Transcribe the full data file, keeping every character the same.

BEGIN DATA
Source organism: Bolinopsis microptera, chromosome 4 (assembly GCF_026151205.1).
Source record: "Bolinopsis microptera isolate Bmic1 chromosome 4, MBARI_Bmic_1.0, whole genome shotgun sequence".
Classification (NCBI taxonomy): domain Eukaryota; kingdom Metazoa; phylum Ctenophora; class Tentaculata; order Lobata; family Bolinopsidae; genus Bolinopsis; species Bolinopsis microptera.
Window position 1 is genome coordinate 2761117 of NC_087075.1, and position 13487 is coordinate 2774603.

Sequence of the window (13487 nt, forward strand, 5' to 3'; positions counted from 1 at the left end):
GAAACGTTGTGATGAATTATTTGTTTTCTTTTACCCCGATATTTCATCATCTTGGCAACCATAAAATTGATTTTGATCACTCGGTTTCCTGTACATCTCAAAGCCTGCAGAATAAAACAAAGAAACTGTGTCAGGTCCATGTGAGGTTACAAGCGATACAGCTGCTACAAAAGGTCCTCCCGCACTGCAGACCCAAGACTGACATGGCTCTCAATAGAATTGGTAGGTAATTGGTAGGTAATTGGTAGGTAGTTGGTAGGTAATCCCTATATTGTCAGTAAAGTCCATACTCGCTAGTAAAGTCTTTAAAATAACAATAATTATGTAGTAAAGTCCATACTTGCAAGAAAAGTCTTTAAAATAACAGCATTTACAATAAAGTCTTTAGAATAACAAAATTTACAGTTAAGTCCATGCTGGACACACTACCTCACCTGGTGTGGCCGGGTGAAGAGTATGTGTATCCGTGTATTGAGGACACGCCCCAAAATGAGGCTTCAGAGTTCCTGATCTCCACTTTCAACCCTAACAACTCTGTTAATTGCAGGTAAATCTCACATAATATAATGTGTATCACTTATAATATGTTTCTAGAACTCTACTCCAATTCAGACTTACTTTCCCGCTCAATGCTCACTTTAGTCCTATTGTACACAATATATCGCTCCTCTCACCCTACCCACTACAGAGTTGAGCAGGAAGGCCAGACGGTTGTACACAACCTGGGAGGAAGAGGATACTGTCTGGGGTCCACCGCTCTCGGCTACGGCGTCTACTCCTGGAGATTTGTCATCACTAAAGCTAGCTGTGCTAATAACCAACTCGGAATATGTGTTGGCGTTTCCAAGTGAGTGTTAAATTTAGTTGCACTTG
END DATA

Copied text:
Source organism: Bolinopsis microptera, chromosome 4 (assembly GCF_026151205.1).
Source record: "Bolinopsis microptera isolate Bmic1 chromosome 4, MBARI_Bmic_1.0, whole genome shotgun sequence".
Classification (NCBI taxonomy): domain Eukaryota; kingdom Metazoa; phylum Ctenophora; class Tentaculata; order Lobata; family Bolinopsidae; genus Bolinopsis; species Bolinopsis microptera.
Window position 1 is genome coordinate 2761117 of NC_087075.1, and position 13487 is coordinate 2774603.

Sequence of the window (13487 nt, forward strand, 5' to 3'; positions counted from 1 at the left end):
GAAACGTTGTGATGAATTATTTGTTTTCTTTTACCCCGATATTTCATCATCTTGGCAACCATAAAATTGATTTTGATCACTCGGTTTCCTGTACATCTCAAAGCCTGCAGAATAAAACAAAGAAACTGTGTCAGGTCCATGTGAGGTTACAAGCGATACAGCTGCTACAAAAGGTCCTCCCGCACTGCAGACCCAAGACTGACATGGCTCTCAATAGAATTGGTAGGTAATTGGTAGGTAATTGGTAGGTAGTTGGTAGGTAATCCCTATATTGTCAGTAAAGTCCATACTCGCTAGTAAAGTCTTTAAAATAACAATAATTATGTAGTAAAGTCCATACTTGCAAGAAAAGTCTTTAAAATAACAGCATTTACAATAAAGTCTTTAGAATAACAAAATTTACAGTTAAGTCCATGCTGGACACACTACCTCACCTGGTGTGGCCGGGTGAAGAGTATGTGTATCCGTGTATTGAGGACACGCCCCAAAATGAGGCTTCAGAGTTCCTGATCTCCACTTTCAACCCTAACAACTCTGTTAATTGCAGGTAAATCTCACATAATATAATGTGTATCACTTATAATATGTTTCTAGAACTCTACTCCAATTCAGACTTACTTTCCCGCTCAATGCTCACTTTAGTCCTATTGTACACAATATATCGCTCCTCTCACCCTACCCACTACAGAGTTGAGCAGGAAGGCCAGACGGTTGTACACAACCTGGGAGGAAGAGGATACTGTCTGGGGTCCACCGCTCTCGGCTACGGCGTCTACTCCTGGAGATTTGTCATCACTAAAGCTAGCTGTGCTAATAACCAACTCGGAATATGTGTTGGCGTTTCCAAGTGAGTGTTAAATTTAGTTGCACTTG